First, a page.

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Title: Sire and liveweight affect feed intake and methane emissions of sheep confined in respiration chambers
Contributor(s): Robinson, Dorothy L  (author); Goopy, John P  (author); Donaldson, Alistair (author); Woodgate, Reg (author); Oddy, Hutton  (author)orcid ; Hegarty, Roger  (author)
Publication Date: 2014
Open Access: Yes
DOI: 10.1017/S1751731114001773Open Access Link
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Abstract: Daily methane production and feed intake were measured on 160 adult ewes, which were the progeny of 20 sires and 3 sire types (Merino, dual-purpose and terminal) from a genetically diverse flock. All animals were housed in individual pens and fed a 50/50 mix of chaffed lucerne and oaten hays at 20 g/kg liveweight (LW), with feed refusals measured for at least 10 days before the first of three 22-h measurements in respiration chambers (RC). Feed was withdrawn at 1600 h on the day before each RC test to encourage the ewes to eat the entire ration provided for them in the RC. After the first 1-day RC test, the sheep were returned to their pens for a day, then given a second 1-day RC test, followed by another day in their pens, then a third RC test. After all animals had been tested, they were ranked according to methane emissions adjusted for feed intake in the RC and on the previous day, enabling 10 low and 10 high methane animals to be chosen for repeat measurement. No variation between sires nor consistent effects of LW on feed eaten (%FE, expressed as per cent of feed offered) was evident in the 10 days before the first RC measurement. However, significant differences between sires (equivalent to an estimated heritability of 41%) were identified for %FE during the 2nd and 3rd days of RC testing (2 and 4 days after the initial RC test). The analysis of all data showed that methane emissions in the RC were related to feed intake on the day of testing and the two previous days (all P<0.0005). Before correcting for feed intake on previous days, there was some variation between sires in methane yield, equivalent to an estimated heritability of 9%. Correction for feed intake on the 2 previous days halved the residual variation, allowing other effects to be detected, including effects of LW, twins reared as singles, test batch, RC and test-day effects, but estimated sire variation fell to zero. In order to avoid potential biases, statistical models of methane emissions in the RC need to consider potential confounding factors, such as those identified as significant in this study.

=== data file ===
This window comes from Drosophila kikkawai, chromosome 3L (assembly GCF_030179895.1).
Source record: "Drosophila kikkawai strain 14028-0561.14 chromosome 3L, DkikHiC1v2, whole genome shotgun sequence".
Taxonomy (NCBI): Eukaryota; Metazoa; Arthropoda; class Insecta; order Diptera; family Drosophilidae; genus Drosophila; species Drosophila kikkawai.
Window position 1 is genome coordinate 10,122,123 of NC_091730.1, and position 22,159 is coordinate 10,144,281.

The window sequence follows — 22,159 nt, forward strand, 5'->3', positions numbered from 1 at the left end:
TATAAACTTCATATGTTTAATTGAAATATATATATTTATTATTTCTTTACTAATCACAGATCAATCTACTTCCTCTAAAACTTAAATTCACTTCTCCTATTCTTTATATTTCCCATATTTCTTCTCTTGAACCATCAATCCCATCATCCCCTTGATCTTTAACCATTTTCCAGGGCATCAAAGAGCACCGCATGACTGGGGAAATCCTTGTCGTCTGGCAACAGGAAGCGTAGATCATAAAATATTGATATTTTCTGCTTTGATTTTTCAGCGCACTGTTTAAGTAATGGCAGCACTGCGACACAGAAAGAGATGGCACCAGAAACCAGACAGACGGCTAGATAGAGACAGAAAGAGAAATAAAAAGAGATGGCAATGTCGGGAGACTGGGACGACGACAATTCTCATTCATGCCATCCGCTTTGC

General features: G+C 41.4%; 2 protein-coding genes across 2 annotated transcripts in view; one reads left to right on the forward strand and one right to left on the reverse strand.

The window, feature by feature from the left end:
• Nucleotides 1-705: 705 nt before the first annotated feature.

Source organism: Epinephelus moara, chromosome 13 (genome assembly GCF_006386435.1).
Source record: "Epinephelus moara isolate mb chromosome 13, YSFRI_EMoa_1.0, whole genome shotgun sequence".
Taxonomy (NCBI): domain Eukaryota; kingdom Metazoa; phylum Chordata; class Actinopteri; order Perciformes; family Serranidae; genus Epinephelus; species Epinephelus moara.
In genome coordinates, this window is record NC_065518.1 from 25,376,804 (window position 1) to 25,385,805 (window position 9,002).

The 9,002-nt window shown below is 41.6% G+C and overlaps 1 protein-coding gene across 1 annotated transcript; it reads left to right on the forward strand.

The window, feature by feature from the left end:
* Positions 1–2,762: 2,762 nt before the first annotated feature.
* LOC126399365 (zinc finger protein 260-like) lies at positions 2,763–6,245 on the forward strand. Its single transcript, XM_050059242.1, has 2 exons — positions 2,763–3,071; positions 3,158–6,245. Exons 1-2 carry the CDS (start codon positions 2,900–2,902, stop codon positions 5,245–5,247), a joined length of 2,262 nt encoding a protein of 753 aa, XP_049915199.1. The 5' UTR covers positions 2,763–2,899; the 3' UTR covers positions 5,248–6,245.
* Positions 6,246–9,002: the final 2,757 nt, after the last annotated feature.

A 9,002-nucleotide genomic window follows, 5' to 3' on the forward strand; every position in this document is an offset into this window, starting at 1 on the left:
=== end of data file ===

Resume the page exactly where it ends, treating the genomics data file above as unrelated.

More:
Publication Type: Journal Article
Source of Publication: Animal, 8(12), p. 1935-1944
Publisher: Cambridge University Press
Place of Publication: United Kingdom
ISSN: 1751-732X
Fields of Research (FoR) 2008: 070201 Animal Breeding
Fields of Research (FoR) 2020: 300305 Animal reproduction and breeding
Socio-Economic Objective (SEO) 2008: 839802 Management of Greenhouse Gas Emissions from Animal Production
Socio-Economic Objective (SEO) 2020: 190302 Management of greenhouse gas emissions from animal production
Peer Reviewed: Yes
HERDC Category Description: C1 Refereed Article in a Scholarly Journal
Appears in Collections:Journal Article
School of Environmental and Rural Science

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